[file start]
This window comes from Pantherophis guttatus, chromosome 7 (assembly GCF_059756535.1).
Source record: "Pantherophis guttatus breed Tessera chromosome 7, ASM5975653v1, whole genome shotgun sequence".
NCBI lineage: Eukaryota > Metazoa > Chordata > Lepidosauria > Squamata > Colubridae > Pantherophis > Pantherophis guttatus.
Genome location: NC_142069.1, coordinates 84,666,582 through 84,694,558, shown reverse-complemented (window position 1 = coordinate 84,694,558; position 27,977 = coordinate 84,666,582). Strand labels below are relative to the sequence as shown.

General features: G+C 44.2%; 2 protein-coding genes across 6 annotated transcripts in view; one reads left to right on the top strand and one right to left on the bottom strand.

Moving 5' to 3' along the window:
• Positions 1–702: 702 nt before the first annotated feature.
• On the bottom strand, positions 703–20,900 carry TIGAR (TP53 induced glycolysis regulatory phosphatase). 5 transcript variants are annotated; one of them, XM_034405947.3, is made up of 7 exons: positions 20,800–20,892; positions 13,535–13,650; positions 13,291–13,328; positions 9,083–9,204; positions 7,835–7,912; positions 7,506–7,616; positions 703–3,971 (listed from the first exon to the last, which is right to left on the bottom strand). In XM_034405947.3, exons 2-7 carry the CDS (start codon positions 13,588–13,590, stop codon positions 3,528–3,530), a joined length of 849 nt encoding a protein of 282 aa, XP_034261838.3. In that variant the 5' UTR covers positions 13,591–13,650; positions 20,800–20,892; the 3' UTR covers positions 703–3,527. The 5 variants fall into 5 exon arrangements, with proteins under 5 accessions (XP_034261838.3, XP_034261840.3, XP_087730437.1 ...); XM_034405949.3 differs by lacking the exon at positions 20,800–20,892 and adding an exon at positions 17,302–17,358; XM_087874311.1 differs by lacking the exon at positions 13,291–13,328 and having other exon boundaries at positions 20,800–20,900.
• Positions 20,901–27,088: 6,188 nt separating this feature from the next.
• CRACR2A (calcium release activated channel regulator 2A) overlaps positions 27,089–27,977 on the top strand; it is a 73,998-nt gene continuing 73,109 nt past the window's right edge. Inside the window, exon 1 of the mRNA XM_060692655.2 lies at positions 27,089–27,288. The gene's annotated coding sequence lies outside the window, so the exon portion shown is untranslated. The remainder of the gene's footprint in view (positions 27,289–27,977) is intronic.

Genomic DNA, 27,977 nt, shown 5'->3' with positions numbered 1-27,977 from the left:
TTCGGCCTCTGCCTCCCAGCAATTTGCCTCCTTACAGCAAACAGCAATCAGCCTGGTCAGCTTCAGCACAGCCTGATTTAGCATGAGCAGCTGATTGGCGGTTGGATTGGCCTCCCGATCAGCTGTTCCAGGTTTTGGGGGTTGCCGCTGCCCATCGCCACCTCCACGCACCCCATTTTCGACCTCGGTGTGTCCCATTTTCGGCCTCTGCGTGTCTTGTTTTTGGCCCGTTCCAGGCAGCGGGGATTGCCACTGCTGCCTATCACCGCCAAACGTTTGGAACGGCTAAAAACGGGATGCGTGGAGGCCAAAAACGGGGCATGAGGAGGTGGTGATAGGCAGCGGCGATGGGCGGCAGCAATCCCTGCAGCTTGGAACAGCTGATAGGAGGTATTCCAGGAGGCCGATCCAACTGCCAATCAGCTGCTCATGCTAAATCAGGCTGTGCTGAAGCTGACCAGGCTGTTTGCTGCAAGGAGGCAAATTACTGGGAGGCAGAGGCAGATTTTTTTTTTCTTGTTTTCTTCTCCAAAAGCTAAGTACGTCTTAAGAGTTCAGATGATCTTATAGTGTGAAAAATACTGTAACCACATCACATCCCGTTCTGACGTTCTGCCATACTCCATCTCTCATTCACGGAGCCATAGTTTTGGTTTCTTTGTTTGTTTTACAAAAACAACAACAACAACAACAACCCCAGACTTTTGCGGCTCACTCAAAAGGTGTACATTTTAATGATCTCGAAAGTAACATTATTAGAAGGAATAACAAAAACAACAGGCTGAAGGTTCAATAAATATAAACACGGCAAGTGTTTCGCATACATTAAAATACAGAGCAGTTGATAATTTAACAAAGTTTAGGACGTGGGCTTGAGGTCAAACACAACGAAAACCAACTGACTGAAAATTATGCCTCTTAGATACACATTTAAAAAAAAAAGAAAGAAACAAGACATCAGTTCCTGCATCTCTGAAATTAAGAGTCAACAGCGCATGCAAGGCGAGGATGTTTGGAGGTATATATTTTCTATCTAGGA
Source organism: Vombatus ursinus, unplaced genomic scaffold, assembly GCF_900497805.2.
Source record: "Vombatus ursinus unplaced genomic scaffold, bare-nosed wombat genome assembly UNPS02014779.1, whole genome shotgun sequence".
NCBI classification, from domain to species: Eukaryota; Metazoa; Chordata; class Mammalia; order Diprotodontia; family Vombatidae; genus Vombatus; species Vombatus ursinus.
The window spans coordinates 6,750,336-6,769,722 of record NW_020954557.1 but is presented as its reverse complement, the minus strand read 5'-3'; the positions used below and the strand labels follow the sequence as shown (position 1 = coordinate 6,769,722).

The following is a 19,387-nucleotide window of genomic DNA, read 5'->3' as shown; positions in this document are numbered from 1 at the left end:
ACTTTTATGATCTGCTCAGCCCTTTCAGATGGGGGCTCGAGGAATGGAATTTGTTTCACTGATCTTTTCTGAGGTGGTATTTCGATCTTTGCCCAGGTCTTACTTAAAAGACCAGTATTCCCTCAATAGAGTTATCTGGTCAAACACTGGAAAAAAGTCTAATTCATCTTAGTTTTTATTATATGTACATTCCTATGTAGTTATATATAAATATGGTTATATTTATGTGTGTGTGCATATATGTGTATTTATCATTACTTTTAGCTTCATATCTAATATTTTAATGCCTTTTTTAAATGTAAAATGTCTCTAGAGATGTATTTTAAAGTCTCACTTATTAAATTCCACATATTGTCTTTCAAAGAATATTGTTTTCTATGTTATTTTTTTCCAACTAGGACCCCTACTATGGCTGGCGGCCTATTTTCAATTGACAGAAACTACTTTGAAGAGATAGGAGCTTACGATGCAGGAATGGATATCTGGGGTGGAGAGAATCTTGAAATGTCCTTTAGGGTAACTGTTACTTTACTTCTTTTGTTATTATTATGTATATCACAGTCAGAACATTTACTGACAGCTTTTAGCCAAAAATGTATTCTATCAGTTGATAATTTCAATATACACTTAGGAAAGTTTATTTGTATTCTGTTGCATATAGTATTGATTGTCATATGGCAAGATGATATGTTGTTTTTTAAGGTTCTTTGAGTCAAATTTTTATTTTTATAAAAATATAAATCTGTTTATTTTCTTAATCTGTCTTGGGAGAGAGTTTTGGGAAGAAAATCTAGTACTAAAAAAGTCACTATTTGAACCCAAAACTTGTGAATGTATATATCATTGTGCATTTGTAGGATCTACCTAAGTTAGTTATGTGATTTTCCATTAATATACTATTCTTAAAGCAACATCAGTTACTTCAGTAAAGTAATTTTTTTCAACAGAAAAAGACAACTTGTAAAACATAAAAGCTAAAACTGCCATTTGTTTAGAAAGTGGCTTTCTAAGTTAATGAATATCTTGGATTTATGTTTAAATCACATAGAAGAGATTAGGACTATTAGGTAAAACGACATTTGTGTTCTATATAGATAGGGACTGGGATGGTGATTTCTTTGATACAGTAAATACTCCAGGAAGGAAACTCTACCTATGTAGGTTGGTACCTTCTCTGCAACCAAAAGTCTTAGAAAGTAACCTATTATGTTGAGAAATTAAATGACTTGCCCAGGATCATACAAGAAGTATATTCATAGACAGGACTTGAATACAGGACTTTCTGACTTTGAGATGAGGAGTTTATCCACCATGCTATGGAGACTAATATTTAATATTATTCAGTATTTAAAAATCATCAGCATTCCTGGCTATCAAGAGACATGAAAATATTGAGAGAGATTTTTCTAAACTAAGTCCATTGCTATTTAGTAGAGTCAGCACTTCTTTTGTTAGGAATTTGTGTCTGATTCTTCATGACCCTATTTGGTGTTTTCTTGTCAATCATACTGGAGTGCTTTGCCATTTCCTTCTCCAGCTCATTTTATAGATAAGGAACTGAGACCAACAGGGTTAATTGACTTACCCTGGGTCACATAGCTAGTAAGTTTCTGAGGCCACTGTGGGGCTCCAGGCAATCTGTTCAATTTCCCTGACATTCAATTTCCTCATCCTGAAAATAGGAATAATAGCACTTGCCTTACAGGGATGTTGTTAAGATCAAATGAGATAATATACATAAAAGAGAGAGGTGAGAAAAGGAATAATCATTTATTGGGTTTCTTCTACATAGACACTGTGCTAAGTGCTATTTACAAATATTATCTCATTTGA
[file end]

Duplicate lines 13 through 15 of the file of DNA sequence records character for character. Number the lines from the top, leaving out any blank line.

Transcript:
Source organism: Vombatus ursinus, unplaced genomic scaffold, assembly GCF_900497805.2.
Source record: "Vombatus ursinus unplaced genomic scaffold, bare-nosed wombat genome assembly UNPS02014779.1, whole genome shotgun sequence".
NCBI classification, from domain to species: Eukaryota; Metazoa; Chordata; class Mammalia; order Diprotodontia; family Vombatidae; genus Vombatus; species Vombatus ursinus.